June 19, 2022
How can we offer God the worship that He deserves? What does this “old-fashioned” word piety really mean? How does it relate to the Holy Sacrifice of the Mass?
This is the third in a series of nine homilies on the Gifts of the Holy Spirit. The following are the links to all the homilies in this series:
1st – The Gifts of the Holy Spirit
2nd – The Gift of Fear of the Lord
3rd – The Gift of Piety
4th – The Gift of Fortitude
5th – The Gift of Understanding
6th – The Gift of Counsel
7th – The Gift of Knowledge
8th – The Gift of Wisdom
9th – Searching for Wisdom
- Thomas Aquinas sees piety as a part of the virtue of justice and justice is rendering another person what is due to them, what they deserve.
- We’re living in a society which is kind of anti-piety and it creates a lot of division and a lot of disorders in our country.
- The special inspiration of this gift of piety helps us to show God the honor and devotion that He deserves as our Father.
- This gift of piety helps us to realize that God the Father is the one worthy of all glory, honor and adoration – all worship.
- The only thing we have which is worthy of, is God Himself and He has given Himself to us present in the Holy Eucharist.
The human virtue of piety, which is not just limited to Christians, is about proper love and respect for family, for our country, for our friends, our colleagues, and associates.
But it’s only the Holy Spirit who can reveal to us the gift that you have been given, the eternal privilege of being chosen to be a son or daughter of the Lord. That’s the gift of piety, which wants us to honor, respect, hallow His name, to adore Him, to praise Him, and give Him thanks. During Mass, listen to the words the priest says, “Through Him, with Him, in Him, in the unity of the Holy Spirit. All glory and honor is Yours, Almighty Father.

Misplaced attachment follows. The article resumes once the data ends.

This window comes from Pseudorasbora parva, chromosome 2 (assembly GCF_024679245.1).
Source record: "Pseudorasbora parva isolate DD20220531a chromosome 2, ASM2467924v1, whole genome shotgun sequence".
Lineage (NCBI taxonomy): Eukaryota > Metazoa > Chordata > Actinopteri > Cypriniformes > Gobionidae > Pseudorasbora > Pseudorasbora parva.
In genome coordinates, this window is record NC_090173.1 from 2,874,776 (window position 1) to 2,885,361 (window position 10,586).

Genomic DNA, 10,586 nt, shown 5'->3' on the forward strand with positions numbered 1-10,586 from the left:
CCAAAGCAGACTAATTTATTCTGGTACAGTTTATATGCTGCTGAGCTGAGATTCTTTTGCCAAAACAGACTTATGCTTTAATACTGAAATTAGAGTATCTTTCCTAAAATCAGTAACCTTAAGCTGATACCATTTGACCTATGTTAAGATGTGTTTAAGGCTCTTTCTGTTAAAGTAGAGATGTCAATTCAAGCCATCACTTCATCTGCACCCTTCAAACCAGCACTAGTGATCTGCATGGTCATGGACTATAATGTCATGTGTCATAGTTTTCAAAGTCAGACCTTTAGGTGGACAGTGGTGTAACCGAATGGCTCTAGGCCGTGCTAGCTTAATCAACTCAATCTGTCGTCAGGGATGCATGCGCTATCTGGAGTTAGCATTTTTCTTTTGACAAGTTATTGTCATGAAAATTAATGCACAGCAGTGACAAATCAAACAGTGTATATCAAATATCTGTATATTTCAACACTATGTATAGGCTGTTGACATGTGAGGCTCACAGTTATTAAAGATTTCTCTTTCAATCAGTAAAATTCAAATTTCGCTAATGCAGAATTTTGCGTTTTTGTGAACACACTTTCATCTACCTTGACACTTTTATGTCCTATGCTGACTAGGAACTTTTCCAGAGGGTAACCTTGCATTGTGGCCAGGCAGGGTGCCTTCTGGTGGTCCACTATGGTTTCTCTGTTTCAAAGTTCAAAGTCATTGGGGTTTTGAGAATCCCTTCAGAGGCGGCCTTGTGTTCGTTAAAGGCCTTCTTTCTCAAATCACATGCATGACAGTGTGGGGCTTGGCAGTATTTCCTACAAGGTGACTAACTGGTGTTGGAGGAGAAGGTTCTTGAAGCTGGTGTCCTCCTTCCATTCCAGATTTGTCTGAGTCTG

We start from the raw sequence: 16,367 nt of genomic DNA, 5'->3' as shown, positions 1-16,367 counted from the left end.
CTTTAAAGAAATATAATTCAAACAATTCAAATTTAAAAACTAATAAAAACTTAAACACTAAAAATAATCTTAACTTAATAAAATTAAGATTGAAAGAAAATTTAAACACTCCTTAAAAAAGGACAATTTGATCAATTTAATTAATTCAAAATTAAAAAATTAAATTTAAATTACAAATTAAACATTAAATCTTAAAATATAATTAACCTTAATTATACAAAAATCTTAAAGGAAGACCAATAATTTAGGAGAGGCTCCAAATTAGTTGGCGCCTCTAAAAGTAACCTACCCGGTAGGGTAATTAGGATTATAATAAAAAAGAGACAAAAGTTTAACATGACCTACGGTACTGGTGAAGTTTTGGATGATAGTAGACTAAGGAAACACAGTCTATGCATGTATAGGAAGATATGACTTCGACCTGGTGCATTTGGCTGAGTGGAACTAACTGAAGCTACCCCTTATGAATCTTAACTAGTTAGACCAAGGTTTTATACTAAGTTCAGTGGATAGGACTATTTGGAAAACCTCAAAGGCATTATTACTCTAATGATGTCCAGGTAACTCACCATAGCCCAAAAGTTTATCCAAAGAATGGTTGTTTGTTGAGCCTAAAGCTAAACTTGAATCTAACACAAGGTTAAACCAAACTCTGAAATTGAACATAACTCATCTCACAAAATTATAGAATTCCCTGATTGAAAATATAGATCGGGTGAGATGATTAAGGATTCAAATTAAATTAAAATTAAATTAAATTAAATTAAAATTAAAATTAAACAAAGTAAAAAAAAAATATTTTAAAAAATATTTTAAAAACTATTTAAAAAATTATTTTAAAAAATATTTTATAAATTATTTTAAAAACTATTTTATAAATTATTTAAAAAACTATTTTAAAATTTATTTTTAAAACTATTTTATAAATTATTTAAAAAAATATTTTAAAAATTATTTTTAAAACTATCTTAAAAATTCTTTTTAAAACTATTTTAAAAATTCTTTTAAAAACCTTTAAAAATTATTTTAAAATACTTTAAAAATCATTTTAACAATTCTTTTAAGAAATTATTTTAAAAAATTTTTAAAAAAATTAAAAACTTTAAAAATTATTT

“Do this in remembrance of Me.” We hear these words in the reading of St. Paul, on this feast of Corpus Christi. And they are part of a response to a question that humanity has been asking for much of its history. That is, who is God? And what is my relationship to God? And how should I treat God? What is worthy of being a being offered to God? There’s a psalm, a verse from Psalms, which is often read on this feast day, Psalm 116, which says, “How can I make a return to the Lord, for all the good that he has done for me?” How can I make a return to the Lord? And we’ve been considering these past weeks, the gifts of the Holy Spirit, and how they shed light on our relationship, our life and how the Holy Spirit is inspiring and helping us. Last week we’re looking at the gift of fear of the Lord, which helps us to turn away from what is what is evil. So, this week, on this feast of Corpus Christi, we’re looking at the gift of piety, the gift of piety. So, what is piety? Because that’s a word that sounds kind of old fashioned and sounds kind of negative. In our society today, it often seems like it refers to a devotion which is superficial and even, hypocritical, and farcical or maybe an exaggerated sweetness or emotionalism. So, and that’s one of the difficulties in our society, it’s one of the signs, I think, to our society is that we really don’t know what piety is. And so, let’s consider for a moment, what piety is. And to understand that, we have to distinguish two things. Before we look at the gift of piety of the Holy Spirit. Let’s consider what the human virtue of piety is. So, first of all, a human virtue of piety. And what was the traditional understanding of this virtue of piety? St. Thomas Aquinas sees it as part of the virtue of justice, piety is part of the virtue of justice. And justice is rendering another person, what is due to them, what they deserve. And so, he says that man, we have a special debt to some people, because of specially of two reasons, either because of their excellence, like it’s a very good person, a very holy person who has done something very worthwhile, or because of the benefits that we’ve received from that person. And so. there’s a special debt of gratitude and justice towards these persons. And that’s what the virtue of piety concerns, a special debt to these persons. And he says, of course, God as our Creator, has the first place. But in second place, he says, it’s our parents. And it’s very fitting today on this Father’s Day, that those who have been the human source of our life, and have been caring for us, helping guide us and raise us and teach us and help us develop. So, the virtue of piety is, first of all, the debt we have to our parents. And also, he says, to our country. So, you could think about our father and our fatherland. And so, it’s a virtue of justice towards those that we have a special debt to, of justice, because they have given us birth and nourishment. And so, they have worked and sacrificed for us to different degrees. Nobody’s parents are perfect, and our country is not perfect either. But we’re recognizing that the true good that we have received, we received from them. And so that creates a special bond of our charity towards them. And so, this is not just our parents and our country, but he says that it extends to our relatives, to all those that we have a family relationship with, including our ancestors, to pray for our ancestors. And for our country, it involves all those who have sacrificed to give us the country that we have, for the good of the country that we have, and so, it’s a patriotic, a true patriotic attitude. And we have a special bond to all the other citizens, all the other members of our country. And so, this piety is this virtue, that helps us to acknowledge our debt to those persons that we have this special relationship with, so that we honor and respect legitimate authority of the parents. And then those also have similar roles, like teachers, or coaches or others, spiritual fathers. And also, we show gratitude and appreciation for those who have helped us, including friends and benefactors, coworkers. And so how much that would help our country because we’re living in a society which is kind of anti-piety and so, it creates a lot of division, and a lot of disorders in our country. So, this virtue of piety, which is very helpful, is very linked to the fourth commandment, to honor our father and mother. And so that relates also to the rest of our family, and to legitimate authorities. So, this virtue of piety is about proper love and respect for family, for our country, for our friends, our colleagues and associates. So that’s the virtue of piety, the human virtue of piety, which is not just limited to Christians. But what is the gift then of piety, the gift that comes from the Holy Spirit. So, remember that, as we’ve been discussing, these past couple weeks, the gifts help us to be especially responsive to the inspirations of the Holy Spirit. But what is the special inspiration of this gift of piety? It’s to recognize that God is not just our Creator, but He has chosen us, as Paul says, “Children in Jesus Christ by the Holy Spirit,” so that God is also and above all, our Father. And so, we have a relationship, a filial relationship, a relationship of sons and daughters to the Father, St. Paul says, “You have received the Spirit of adoption of sons, whereby we cry out, Abba, Father.” And so, this helps us to realize the incredible gift and honor and dignity that you have, being chosen by the Father, to be His beloved son, or daughter. And so, that’s a revelation of who you are. And what is your relationship to God the Father? Truly, our Father, and that’s something new in Christianity, because only Jesus the son, can give us that relationship, that opportunity to be a member of the family of God. And so, this gift of the Holy Spirit helps us to see God again, not just as a creator, but as truly your Father. That’s something that even the angels, as holy and brilliant and exalted as the angels are, they can’t call God their father. God is not their father. He has chosen us to be His children. And it’s His joy that chose you, chose you personally, and created you to be His child. And so, this gift of piety helps us to show God the honor and devotion that He deserves as our Father and following the example of Jesus and it’s so striking. Again, no one is stronger, no one is more intelligent, no one is more independent of false influences than Jesus. And yet, this man who is so powerful, and so wise and so knowledgeable, rejoices over and over again, to speak of His Father, even to say that He doesn’t do anything except what He sees His Father do. And He doesn’t say anything except that His Father has revealed to Him, that Jesus exalts and rejoices. And we can even say He glories in the fact that He is the Son of the Father. And He doesn’t see His relationship with His Father as something that is oppressing Him. On the contrary, it’s a source of joy and fulfillment and liberation for Him. And so, He reveals to us what is a true relationship with our Father, because no human authority, no human father is perfect. And so, it’s only Jesus, and by the gift of His Holy Spirit, who can reveal to us what it really means to say that God is our Father. I mean, a very good human father is a great help, and so if we have a good human father, that’s very helpful. If our father hasn’t been so loving, that makes it harder. But it’s only the Holy Spirit who can reveal to us the gift that you have been given the eternal privilege of being chosen to be a member, to be a son or daughter of the Lord. And that’s why we pray, and we’ll pray today in this Mass, the prayer that Jesus taught us. It starts out, “Our Father,… Hallowed be Thy name.” And that’s the gift of piety, which wants us to honor, respect, to Hallow His name, to adore Him, to praise Him, and give Him thanks. And so, if God is our Father, then that also gives me a new relationship with other persons. I have the blood relationship with the members of my family, I’m a co citizen, with other members of our country. But with all the other sons and daughters of God, then they become my brothers and sisters, truly my brothers and sisters, in the deepest reality, they are my brothers and sisters. And so, this gift of piety also creates not just a new relationship with God, but it creates a new relationship, and helps me to recognize the relationship. That is the gift of piety doesn’t create the relationship, but it helps me to realize and respect and live the relationship with also, not just with God, my Father, but with all my brothers and sisters. So, loving them out of reverence for Him. And first of all, for the saints. That is we have a relationship, special relationship with the saints who, because they are our brothers and sisters, but also in particular with my brothers and sisters, who are in need, in a special need. And so, we’re celebrating, we’re reflecting on this today on this feast of Corpus Christi. And this feast which we have the gospel of God, through Jesus feeding His children. And so that’s God the Father through Jesus taking care of his children. And so, we come back to this question, How shall I make return to the Lord, for all the good that he has done for me? How can I offer the worship, the thanksgiving, the praise that God deserves? What is worthy of God the Father and how can I a sinner? How can I offer something that is worthy of My Divine Father? And that leads us back to this Mass that we’re celebrating today on the feast of Corpus Christi. And a little while later, the priest will raise up the Body and Blood of Jesus and then say, “through Him,” that is through Jesus, “with Him, in Him, in the unity of the Holy Spirit all glory and honor is yours, Almighty Father,” all glory and honor is Yours. Sin makes me want to draw the glory to myself, or to give glory and honor to human idols to put human creatures in a place of God. But this gift of piety helps me to realize that God, the Father is the one worthy of all glory and honor and adoration, all worship. And so, with Jesus, in the Holy Spirit, to give glory and honor to Him. So, in a sense, it’s kind of like breaking free from gravity, like gravity, which holds us down. And there’s all these sin and selfishness that holds us down spiritually. And this act of adoration is like breaking free from this weight that’s holding us down, so that we can fly, our spirits can fly to the Father, putting Him first. And when we put Him first, everything else can be put in its proper place. Everything else, all the disorders can begin to be ordered again. And when I do that, I often think of the prayer that Jesus taught us, that traditional prayer was already traditional, but He taught to St.Faustina, “Eternal Father, we offer You, the Body and Blood, Soul and Divinity of Your dearly beloved Son, our Lord Jesus Christ.” So that’s what’s happening in that moment, after the consecration of the bread and wine into the Body and Blood of Jesus, then the priest united with all the faithful is offering to the Eternal Father, the True Father, The Body, Blood, Soul, and Divinity of His Son. What do we have, which is worthy of God the Father, which is worthy of God? The only thing we have which is worthy of God is God Himself. And He has given Himself to us, so that we can offer He, Jesus true God and true man, to the Father, His Body, Blood, Soul, and Divinity, all present in the Holy Eucharist. And while we do it in atonement for our sins, and the sins of the whole world, for the sake of His sorrowful Passion, have mercy on us, and on the whole world. So, we’re invoking also mercy for ourselves and all of God’s children, join down the mercy that He wants to give. And so, it’s an act of adoration and thanksgiving to God, but also an act of what is most necessary for, not just for ourselves, but for all our brothers and sisters. Our greatest need is the need for God’s infinite mercy. And so, all that is present in this great mystery of the Mass. That Psalm said, “How shall I render to the Lord, what shall I give to the Lord for the good that He has done to me” and it goes on to say, “Precious in the sight of the Lord is the death of His saints, of His faithful ones, and especially of His own Son,” and then it says, “I will lift up the chalice of salvation, and call upon the name of the Lord,” which we will do in this Mass, lifting up the chalice of salvation, calling upon the name of the Lord. And then it says, “I will offer to you the sacrifice of thanksgiving.” That’s what the word Eucharist means, thanksgiving, “the sacrifice of thanksgiving, and call on the name of the Lord. Do this in remembrance of me.” So, on this Father’s Day, when we pray for our earthly fathers, with the virtue of piety, it’s the virtue of piety. That’s what the core of Father’s Day is, it’s the virtue of piety. And then the gift of piety helps us to recognize God our Father, and to offer Him what is due Him, through Him. Just listen to those words again so that we can prepare for that moment of the Mass, “Through Him, with Him, in Him, in the unity of the Holy Spirit. All glory and honor is Yours, Almighty Father. Eternal Father, I offer You the Body and Blood, Soul and Divinity of Your dearly beloved Son, our Lord Jesus Christ, in atonement for our sins and for those of the whole world.” Amen.